Stupid is as stupid tweets: Six tips for Twitter users

Yesterday, during a conversation with a good (non-journalist) friend, the talk steered toward the News of the World scandal and the Kansas City Star’s sacking of columnist Steve Penn for plagiarism. (Full disclosure: As discussed numerous times on this site, I interned with the Star last summer.)

He was angry about the NOTW’s alleged phone hacking, while I was flummoxed as to how any professional journalist could plagiarize in this era and expect not to get caught. The ending question was the same for both of us: How could anyone be so stupid?

Fast forward to this afternoon, when the BBC posted an updated list of social media guidelines. Included, verbatim, in the guidelines is the blunt advice, “Don’t do anything stupid.”

After laughing a little, I thought, “Well, what does that mean?”

The BBC guidelines suggest that its journalists should avoid overt partisanship on sites like Twitter, that any “official” tweets should be read by at least two people, and that “official” BBC personality profiles should be kept professional at all times.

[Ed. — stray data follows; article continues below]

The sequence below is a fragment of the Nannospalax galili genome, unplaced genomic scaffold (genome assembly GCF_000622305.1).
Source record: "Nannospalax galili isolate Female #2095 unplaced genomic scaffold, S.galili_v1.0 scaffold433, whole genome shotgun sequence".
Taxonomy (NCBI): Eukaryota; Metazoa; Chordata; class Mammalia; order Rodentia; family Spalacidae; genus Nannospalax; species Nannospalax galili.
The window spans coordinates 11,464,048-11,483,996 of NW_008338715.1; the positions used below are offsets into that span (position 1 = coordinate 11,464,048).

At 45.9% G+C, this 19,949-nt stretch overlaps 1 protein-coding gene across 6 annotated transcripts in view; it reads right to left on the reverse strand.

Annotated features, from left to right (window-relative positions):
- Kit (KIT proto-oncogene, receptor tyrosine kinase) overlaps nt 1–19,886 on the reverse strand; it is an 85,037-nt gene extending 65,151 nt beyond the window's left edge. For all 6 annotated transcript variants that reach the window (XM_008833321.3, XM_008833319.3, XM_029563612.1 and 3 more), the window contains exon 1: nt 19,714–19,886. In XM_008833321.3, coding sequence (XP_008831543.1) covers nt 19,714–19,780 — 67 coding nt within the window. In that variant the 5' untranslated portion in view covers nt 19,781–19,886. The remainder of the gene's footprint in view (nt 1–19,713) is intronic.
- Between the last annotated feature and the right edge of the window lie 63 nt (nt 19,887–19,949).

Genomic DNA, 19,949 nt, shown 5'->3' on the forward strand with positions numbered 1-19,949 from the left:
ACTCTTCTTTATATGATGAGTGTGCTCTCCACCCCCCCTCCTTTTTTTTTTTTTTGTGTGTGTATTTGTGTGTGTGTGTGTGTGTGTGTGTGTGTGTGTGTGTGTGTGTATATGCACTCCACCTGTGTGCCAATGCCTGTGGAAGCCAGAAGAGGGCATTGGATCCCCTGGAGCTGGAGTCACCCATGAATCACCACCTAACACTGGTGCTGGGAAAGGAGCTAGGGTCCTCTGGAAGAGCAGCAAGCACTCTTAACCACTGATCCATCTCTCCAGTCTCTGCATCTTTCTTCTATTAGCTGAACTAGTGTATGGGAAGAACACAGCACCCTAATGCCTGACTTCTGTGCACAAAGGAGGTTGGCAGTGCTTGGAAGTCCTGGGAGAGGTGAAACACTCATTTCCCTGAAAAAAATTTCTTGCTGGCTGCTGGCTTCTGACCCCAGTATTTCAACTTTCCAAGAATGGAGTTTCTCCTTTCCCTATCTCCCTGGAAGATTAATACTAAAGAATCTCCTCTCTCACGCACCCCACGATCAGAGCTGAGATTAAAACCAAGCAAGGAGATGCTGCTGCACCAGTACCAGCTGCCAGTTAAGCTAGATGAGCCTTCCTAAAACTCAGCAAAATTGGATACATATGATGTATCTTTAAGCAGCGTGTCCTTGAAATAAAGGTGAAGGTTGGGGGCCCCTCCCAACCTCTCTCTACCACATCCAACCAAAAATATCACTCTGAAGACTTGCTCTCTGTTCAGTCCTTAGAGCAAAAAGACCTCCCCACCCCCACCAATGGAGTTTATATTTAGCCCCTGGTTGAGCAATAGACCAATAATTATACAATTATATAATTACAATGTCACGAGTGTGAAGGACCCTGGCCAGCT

The tips were common-sense enough, almost deceptively so. Social media — especially Twitter, but theoretically any such site — is fraught with potential mistakes and lapses in judgment. In print, your words go through an assignment editor, a slot editor, a rim copy editor and a proofreader. Any flagrant stupidity is, I hope, flushed out. If nothing else, there’s time to consider words and allow anger to cool off.